Do NOT worry about the chicks. While Zorra is the biggest hen I have, she was NOT top of the flock but she became a fearsome protector of those chicks. Even the top of the flock Anconas were running scared. If she and the chicks were between them and where they wanted to be they would wait until they could make a mad dash behind her. Nothing got within 5' of those chicks without Zorra's OK and there were only 2 girls that were allowed to mingle.

2 each: Black Australorp, Salmon Faverolles, 1 each Ancona, Easter Egger. From Ideal Poultry, hatched June 12, 2012


2 JGs (non standard BAs??), 2 White Rocks, 2 EEs. From Meyer, hatched June 8, 2015



Bruce

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2 each: Black Australorp, Salmon Faverolles, 1 each Ancona, Easter Egger. From Ideal Poultry, hatched June 12, 2012


2 JGs (non standard BAs??), 2 White Rocks, 2 EEs. From Meyer, hatched June 8, 2015



Bruce

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post #5 of 8
Thread Starter 

So mama and the babies can go right outside and join the flock? They've only been away from the flock for about 10 days? I do have a second coop outside mama can use with her babies if she would prefer. that is in the same run as the other chickens. 

post #6 of 8
It's actually better to reintroduce them when they are young like that because the other hens pretty much ignore them. If you wait till they are older they become chickens to be attacked and threats to the pecking order so it's not as smooth a reintroduction.

I did have a problem though when my silkie went back at about 6ish weeks because she is the very bottom of our pecking order. They ignored the chick but took great offence to her being protective of it and standing up to everyone instead of being her normal meek mild self. I think they thought she was challenging her place in the pecking order. So we did have some arguments but they all involved mum, the bubs they still ignored.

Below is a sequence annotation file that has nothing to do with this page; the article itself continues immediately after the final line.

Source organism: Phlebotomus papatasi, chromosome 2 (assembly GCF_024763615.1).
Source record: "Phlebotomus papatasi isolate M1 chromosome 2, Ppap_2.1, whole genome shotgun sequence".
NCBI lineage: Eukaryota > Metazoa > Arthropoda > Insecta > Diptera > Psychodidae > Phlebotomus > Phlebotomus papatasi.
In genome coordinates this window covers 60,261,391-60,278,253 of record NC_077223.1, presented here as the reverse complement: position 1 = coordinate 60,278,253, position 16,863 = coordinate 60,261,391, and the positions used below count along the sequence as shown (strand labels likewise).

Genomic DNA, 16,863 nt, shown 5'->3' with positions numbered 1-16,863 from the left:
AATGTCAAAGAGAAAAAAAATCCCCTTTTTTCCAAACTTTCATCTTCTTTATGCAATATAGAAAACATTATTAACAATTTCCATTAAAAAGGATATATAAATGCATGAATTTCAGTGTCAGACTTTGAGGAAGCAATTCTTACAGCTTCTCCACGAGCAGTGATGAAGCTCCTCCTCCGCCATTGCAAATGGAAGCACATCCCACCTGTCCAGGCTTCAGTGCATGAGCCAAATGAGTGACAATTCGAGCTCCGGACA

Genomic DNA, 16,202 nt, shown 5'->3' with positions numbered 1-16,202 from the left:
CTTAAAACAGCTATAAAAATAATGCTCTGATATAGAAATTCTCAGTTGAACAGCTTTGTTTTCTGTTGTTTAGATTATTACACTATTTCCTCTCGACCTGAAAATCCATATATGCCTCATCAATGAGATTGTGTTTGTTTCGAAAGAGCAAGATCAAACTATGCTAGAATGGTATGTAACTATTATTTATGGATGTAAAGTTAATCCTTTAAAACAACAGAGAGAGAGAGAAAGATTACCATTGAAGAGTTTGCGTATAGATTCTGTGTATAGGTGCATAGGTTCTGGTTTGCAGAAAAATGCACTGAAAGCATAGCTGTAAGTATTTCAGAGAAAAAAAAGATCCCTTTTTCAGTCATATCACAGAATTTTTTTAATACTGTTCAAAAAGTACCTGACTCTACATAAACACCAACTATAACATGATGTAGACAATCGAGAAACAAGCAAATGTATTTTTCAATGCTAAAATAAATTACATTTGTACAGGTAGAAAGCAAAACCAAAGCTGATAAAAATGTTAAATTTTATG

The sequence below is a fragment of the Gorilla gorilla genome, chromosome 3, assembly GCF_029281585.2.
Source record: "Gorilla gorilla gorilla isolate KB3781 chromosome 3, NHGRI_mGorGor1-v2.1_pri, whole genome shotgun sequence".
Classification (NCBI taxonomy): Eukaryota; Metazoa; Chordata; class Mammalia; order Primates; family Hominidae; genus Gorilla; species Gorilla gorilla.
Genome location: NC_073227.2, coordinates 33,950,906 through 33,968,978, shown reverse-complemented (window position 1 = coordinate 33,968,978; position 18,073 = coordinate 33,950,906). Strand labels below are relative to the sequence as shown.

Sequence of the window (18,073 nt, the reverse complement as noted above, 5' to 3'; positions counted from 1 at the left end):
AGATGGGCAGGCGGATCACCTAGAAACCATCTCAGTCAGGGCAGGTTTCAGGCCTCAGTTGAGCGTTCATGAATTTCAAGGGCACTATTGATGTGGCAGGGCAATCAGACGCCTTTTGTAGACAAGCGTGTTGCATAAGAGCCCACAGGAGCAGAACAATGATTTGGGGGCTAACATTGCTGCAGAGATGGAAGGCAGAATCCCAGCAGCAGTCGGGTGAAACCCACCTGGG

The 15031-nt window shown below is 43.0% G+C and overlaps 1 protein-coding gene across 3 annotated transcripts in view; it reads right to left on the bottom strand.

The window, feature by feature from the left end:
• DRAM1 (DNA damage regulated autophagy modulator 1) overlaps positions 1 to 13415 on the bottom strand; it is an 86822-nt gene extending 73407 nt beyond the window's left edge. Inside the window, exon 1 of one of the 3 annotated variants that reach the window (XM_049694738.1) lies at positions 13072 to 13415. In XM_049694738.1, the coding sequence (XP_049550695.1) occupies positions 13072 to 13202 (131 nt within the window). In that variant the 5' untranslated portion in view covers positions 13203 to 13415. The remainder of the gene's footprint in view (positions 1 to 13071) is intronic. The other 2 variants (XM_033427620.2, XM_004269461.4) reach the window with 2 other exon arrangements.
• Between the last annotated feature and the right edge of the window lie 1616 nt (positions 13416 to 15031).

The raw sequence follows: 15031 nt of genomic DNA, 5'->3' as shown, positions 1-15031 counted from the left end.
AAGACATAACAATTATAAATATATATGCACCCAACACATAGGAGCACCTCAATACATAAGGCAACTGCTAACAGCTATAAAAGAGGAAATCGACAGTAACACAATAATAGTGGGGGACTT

Just make sure you have some places the babies can run under or threw that the big ones can't get to them in case they do get the odd chase. So I would move her outside now with babies and leave her in the adjoining coop for them to get used to them again for another week and then open them up so she can go back in the other coop when she wants. I've integrated at 5 and 7 weeks know some who do it at 3 weeks. If you wait another couple of months introducing them will be like introducing new adult birds to the flock.

Your only problem will be how warm you kept mum inside (next time just leave her in the adjoining coop to brood the ). If she's got used to it being toasty warm then colds going to take a couple days to get used to I imagine so make sure there are no drafts at night. The chicks will be fine because she is like a mobile toaster oven lol but again try and cut down any drafts or winds etc, perhaps with a tarp on the run side to make a wind break.
Edited by appps - 1/26/16 at 12:50pm

Aussie Mum to
our sizzle Al

our neurotic Partridge Silkie Penny

and our sweethearts the Salmon Favorelles girls, Colonel , Winry & Carl
And our big girls the Australorps, Pepper, Blackie and Tonio

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Aussie Mum to
our sizzle Al

our neurotic Partridge Silkie Penny

and our sweethearts the Salmon Favorelles girls, Colonel , Winry & Carl
And our big girls the Australorps, Pepper, Blackie and Tonio

Reply
post #7 of 8
Thread Starter 

Thank you everyone for the advice. The rooster was slightly curious for a moment but mama did her thing.She showed the chicks how to get in and out of the main hen house (5x7) and went straight for a dust bath. And as Appps said the other hens really don't care at all. There is a second mini hen coop (2x2) and she didnt want to go in there. So i'll keep my eye of things for the rest of the day. It never gets to being below zero here in the night anymore, and mama is a sussex so she's pretty good at staying warm.

 

Best Wishes and Thank you so much!

post #8 of 8
Mine are always outside. They have a seperate section inside the coop, where everyone can see each other but can't reach them. At 3 weeks, they intergrate.